James O'Brien

NEW YORK, NY - MARCH 14: Jiri Hudler #24 of the Florida Panthers skates out to face the New York Islanders at the Barclays Center on March 14, 2016 in the Brooklyn borough of New York City. The Islanders defeated the Panthers 3-2.  (Photo by Bruce Bennett/Getty Images)

A buyers’ market is bad news for veteran free agents


If you’ve followed NHL off-seasons in the past several years, you’ve likely encountered certain tropes:

  • A player coming off of an injury-ravaged season is now in “the best shape of his life.”
  • Some guy on a bad team is super-optimistic about a playoff run this time around, everyone. (Taylor Hall mastered these proclamations before his naivete was shattered.)
  • After big names and trendy positional guys grab the mammoth deals in free agency, we start to see who’s losing this game of musical chairs.

Are we already at that point for mid-level, veteran free agents?

Josh Jooris gave that impression when he spoke to the Calgary Herald about signing with the New York Rangers.

“There’s still players on the market and teams are making decisions,” Jooris said. “It’s a buyers’ market so, at that point, the players don’t really have much pull. I wanted to get something done sooner rather than later.”

Good thinking, because time equals lost money for many free agents.

Losing the waiting game

Look at last summer, when guys like Curtis Glencross and Maxim Lapierre retired or went overseas after seeing their options rapidly evaporate. Lee Stempniak played great hockey even after having to carve out his own spot with a PTO.

Every year, it seems like highly overqualified players need to beg for roster spots.

It’s plausible that a dry market increased Brad Richards‘ odds of retiring, too.

When you look at a list of unrestricted free agents, it’s not exactly like there are only table scraps remaining, especially for teams that might be willing to forgive some flaws to grab some bargains.

Plenty of interesting names remaining

Yes, the likes of James Wisniewski and Dennis Seidenberg have seen better days, yet the desperate rush for defensemen makes you wonder if they can still land a decent payday.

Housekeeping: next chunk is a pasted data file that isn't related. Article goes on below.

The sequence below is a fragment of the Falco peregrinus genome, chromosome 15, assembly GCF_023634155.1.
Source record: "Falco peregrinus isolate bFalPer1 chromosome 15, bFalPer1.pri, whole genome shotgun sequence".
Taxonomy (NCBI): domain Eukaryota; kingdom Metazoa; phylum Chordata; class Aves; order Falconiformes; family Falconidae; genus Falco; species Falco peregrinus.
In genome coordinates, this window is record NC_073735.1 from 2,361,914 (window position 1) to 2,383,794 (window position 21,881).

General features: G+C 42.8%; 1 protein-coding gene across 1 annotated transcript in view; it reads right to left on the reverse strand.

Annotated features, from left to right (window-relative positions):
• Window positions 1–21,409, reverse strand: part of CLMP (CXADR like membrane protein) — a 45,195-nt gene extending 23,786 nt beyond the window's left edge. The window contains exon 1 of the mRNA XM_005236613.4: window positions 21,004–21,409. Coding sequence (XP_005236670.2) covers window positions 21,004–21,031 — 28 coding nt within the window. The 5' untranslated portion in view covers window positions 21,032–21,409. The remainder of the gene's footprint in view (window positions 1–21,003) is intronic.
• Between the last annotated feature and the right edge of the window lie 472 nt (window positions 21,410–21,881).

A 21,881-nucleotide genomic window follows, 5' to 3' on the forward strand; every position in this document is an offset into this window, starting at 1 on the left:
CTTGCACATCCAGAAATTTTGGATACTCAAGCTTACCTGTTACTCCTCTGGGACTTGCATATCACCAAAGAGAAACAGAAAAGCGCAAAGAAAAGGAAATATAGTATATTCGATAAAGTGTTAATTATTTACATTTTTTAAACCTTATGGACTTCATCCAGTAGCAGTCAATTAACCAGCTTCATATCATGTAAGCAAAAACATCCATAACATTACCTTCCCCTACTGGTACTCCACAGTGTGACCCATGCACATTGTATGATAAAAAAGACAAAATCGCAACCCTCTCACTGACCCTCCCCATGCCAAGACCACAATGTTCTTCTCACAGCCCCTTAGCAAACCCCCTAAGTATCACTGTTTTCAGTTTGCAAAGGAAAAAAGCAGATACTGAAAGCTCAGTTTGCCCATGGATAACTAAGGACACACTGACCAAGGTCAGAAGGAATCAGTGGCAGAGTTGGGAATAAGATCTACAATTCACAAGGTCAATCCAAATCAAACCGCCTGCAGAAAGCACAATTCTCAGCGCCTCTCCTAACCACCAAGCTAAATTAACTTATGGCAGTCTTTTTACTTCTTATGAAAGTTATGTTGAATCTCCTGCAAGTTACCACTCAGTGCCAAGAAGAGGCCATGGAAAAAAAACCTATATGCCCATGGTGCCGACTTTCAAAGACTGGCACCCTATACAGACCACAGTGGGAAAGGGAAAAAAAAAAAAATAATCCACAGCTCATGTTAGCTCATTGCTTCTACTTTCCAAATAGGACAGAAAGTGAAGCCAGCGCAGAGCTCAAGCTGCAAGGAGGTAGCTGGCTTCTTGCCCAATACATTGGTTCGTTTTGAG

Radim Vrbata and Jiri Hudler languished in their contract years, yet they both were prominent scorers. At 32, Hudler in particular seems like he should be able to find a nice home.

The way things are going, Kris Russell may stand above everyone else as the person who bluffed one too many times in the poker game of free agency.

(General Fanager’s list is handy for looking over other solid names waiting for a gig.)

Demanding times for those in low demand

Some of those guys might just need to ask for a little less money or term. Still, it’s not the greatest sign when The Hockey News is already listing five players who might have to battle for jobs at training camp.

It’s not even August yet. Yikes.

Again, this isn’t really a new thing. A salary cap that keeps limping along has been hurting free agents for some time. Such stories have been rolling in to PHT since the earliest days, too.

There are exceptions to the rule, but in most cases, offers become less desirable as time marches on.

Generally speaking, the real losers of free agency are the players waiting on the sidelines.

Leafs give Auston Matthews a fully loaded rookie deal

BUFFALO, NY - JUNE 24:  Auston Matthews celebrates onstage with Toronto Maple Leafs General Manager Lou Lamoriello after being selected first overall during round one of the 2016 NHL Draft on June 24, 2016 in Buffalo, New York.  (Photo by Bruce Bennett/Getty Images)

If Lou Lamoriello really was playing hard ball with Auston Matthews, give 2016’s first overall pick credit for hitting it out of the park.